Further Limitations: Even if the agent is  given one of these express identified powers, an agent who is not an ancestor, spouse, or descendant of the principal may not exercise the authority under the instrument to create in the agent, or an individual to whom the agent owes a legal obligation of support, an interest in the principal’s property whether by gift, survivorship, beneficiary designation, disclaimer ‘or otherwise.’

Guardian or Conservator: The principal can nominate a conservator or guardian of the principal’s estate or person under the instrument. If that nomination is consistent with applicable law, the court must make its appointment in accordance with the principal’s most recent nomination in the instrument.

Recognition by Third Parties: The Act provides a process for easier recognition of a complying durable power by third parties, including: (i) a timeline for review- 7 days, 5 days; time to accept; (ii) certification; and (iii) acceptance or rejection of the power. A third party that accepts in good faith a power without knowledge that it is void, invalid, or terminated, or that the agent exceeded his/her authority, may rely in good faith on the validity of the power, whether the agent properly acknowledged his/her powers.

7-5 Day Rule: The third party is required to either accept the power or request the agent’s acknowledgement, or a certification, or a translation, or an opinion of counsel within 7 business days after the instrument is presented. Once that documentation is provided, the third party must accept the agent’s power within 5 business days. If the third-party refuses to accept the instrument in violation of the Act, the third-party is subject to a court order that mandates acceptance of the power and liability for reasonable attorneys’ fees and costs in an action or proceeding that confirms the validity of the power of attorney.

Standing to Petition: The Act gives individuals who are associated with the principal, such as an heir or caregiver, or Adult Protective Services, the authority to petition the probate court to review the agent’s conduct.

Indemnity: An agent who acts in good faith is not liable to any beneficiary of the principal’s estate plan for the failure to preserve the principal’s estate plan. Nor is the agent automatically liable solely because the agent also benefits from their actions or because he/she has a conflicting interest in relation to the property or affairs of the principal. A provision which relieves the agent of liability for breach of duty is binding on the principal and successors in interest, unless the breach of duty was committed in bad faith, or the provision was inserted as a result of abuse of a confidential or fiduciary relationship with the principal.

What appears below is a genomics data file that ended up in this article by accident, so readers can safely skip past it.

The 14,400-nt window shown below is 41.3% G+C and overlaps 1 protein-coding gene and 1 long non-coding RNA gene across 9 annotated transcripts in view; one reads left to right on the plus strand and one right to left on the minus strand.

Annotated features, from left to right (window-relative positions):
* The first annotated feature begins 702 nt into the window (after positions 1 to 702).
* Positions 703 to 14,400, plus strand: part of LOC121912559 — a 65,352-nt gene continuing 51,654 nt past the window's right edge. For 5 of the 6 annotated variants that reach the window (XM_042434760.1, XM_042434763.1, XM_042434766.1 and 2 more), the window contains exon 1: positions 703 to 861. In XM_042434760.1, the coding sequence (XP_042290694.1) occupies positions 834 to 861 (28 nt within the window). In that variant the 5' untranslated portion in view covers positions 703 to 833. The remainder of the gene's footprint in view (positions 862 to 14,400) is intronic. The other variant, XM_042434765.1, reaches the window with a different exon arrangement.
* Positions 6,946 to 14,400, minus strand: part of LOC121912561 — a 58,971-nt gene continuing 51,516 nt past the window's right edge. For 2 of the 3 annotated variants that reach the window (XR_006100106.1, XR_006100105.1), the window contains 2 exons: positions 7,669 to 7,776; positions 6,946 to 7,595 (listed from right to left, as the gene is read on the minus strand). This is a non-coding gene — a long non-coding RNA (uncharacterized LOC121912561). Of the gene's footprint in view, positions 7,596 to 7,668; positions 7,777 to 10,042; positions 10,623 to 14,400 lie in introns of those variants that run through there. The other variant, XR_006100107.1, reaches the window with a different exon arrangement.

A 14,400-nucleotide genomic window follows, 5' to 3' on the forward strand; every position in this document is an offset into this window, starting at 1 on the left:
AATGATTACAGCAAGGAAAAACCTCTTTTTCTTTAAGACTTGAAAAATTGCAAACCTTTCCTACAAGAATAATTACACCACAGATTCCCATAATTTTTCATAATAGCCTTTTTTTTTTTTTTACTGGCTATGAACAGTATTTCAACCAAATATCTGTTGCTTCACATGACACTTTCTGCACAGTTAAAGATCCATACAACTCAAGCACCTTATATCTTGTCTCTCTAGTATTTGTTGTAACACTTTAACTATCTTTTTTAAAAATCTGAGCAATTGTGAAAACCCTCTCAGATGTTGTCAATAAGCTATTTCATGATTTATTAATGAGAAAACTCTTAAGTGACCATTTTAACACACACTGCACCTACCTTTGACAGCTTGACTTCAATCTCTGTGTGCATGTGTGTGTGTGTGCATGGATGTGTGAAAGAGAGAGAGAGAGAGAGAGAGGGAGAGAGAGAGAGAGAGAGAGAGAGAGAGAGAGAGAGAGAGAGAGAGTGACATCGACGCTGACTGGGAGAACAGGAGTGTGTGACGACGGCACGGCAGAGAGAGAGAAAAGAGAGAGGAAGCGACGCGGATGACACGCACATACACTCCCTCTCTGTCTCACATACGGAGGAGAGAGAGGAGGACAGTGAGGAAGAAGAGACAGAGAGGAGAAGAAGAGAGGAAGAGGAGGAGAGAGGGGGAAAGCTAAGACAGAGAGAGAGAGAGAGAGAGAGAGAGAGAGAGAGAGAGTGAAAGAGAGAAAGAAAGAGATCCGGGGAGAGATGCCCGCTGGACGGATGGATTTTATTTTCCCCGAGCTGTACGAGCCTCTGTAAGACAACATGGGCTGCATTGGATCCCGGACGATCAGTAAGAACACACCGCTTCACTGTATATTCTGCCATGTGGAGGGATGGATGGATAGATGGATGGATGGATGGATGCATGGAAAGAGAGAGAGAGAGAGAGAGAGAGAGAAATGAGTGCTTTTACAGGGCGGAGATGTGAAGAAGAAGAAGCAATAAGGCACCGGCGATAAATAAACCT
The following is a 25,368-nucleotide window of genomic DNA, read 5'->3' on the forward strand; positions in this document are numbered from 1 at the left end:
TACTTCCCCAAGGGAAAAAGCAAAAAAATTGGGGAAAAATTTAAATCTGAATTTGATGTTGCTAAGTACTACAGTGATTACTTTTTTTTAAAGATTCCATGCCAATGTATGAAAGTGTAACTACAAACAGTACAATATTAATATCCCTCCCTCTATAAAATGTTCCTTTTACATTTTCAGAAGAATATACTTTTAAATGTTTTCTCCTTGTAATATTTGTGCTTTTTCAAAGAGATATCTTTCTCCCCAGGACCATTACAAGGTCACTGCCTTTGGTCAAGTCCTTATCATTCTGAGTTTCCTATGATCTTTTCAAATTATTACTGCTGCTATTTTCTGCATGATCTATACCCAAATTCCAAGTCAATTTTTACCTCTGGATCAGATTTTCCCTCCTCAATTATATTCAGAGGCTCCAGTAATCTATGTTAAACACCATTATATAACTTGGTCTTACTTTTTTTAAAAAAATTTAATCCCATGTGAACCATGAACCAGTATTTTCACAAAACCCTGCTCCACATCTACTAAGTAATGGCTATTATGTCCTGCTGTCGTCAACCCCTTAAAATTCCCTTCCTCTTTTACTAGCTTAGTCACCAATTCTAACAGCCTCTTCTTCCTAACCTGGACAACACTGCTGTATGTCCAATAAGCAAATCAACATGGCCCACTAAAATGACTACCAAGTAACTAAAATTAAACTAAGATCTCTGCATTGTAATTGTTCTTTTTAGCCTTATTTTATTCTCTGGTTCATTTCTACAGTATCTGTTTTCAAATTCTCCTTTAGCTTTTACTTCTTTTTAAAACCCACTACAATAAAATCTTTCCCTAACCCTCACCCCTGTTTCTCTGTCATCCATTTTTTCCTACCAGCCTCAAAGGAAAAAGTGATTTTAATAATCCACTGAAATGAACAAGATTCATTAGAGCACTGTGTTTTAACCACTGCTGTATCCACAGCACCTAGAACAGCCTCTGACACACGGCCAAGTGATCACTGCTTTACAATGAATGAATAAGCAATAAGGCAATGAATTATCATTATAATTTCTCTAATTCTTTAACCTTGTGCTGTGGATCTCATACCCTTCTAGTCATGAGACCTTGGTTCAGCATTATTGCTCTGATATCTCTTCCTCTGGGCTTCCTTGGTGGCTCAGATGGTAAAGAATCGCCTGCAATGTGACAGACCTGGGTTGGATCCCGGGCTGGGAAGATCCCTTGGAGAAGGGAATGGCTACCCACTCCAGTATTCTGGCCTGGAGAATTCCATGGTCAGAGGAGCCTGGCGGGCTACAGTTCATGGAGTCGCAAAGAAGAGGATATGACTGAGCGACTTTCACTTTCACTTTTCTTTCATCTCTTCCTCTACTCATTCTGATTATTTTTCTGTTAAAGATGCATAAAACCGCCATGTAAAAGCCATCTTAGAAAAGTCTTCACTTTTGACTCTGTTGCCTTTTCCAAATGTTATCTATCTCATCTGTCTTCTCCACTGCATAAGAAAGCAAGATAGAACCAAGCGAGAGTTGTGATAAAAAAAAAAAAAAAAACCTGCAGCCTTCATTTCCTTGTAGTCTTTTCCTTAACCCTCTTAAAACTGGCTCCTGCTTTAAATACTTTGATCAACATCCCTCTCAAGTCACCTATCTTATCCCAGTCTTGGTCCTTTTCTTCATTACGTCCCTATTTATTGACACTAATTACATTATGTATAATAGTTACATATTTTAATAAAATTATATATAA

Delegation: Much like a directed trustee, an agent who exercises authority to delegate will not be liable for an act or error of the person to whom the power is delegated, so long as the agent exercised care, competence, and diligence in the selection and monitoring of the delegee.

Damages: As remedies for an agent’s abuse of power, the Act provides: (i) as a remedy the restoration of the value of the principal’s property to what it would have been, including attorney’s fees and costs; (ii) restitution; and (iii) and possibly treble damages for embezzlement or conversion by the agent, or if the agent refuses to transfer possession of the principal’s property to the principal on demand.

Reimbursement of Expenses and Compensation: An agent is entitled to reimbursement of expenses reasonably incurred and reasonable compensation unless the instrument provides otherwise.

Exceptions: The Act does not apply to powers coupled with an interest, e.g., a power given for the benefit of a creditor, or a patient advocate designation.

Conclusion: In light of the effective date of the new Uniform Durable Power of Attorney Act, as well as the recent changes in the Omnibus EPIC Bill, such as authorizing to co-patient advocates, expressing the process to determine the patient’s wishes,  and organ and tissue donations, now would be a good time to remind clients and family members that they should review their existing durable powers of attorney, health and financial, to  update them to reflect the new legal requirements and options that are now available to them.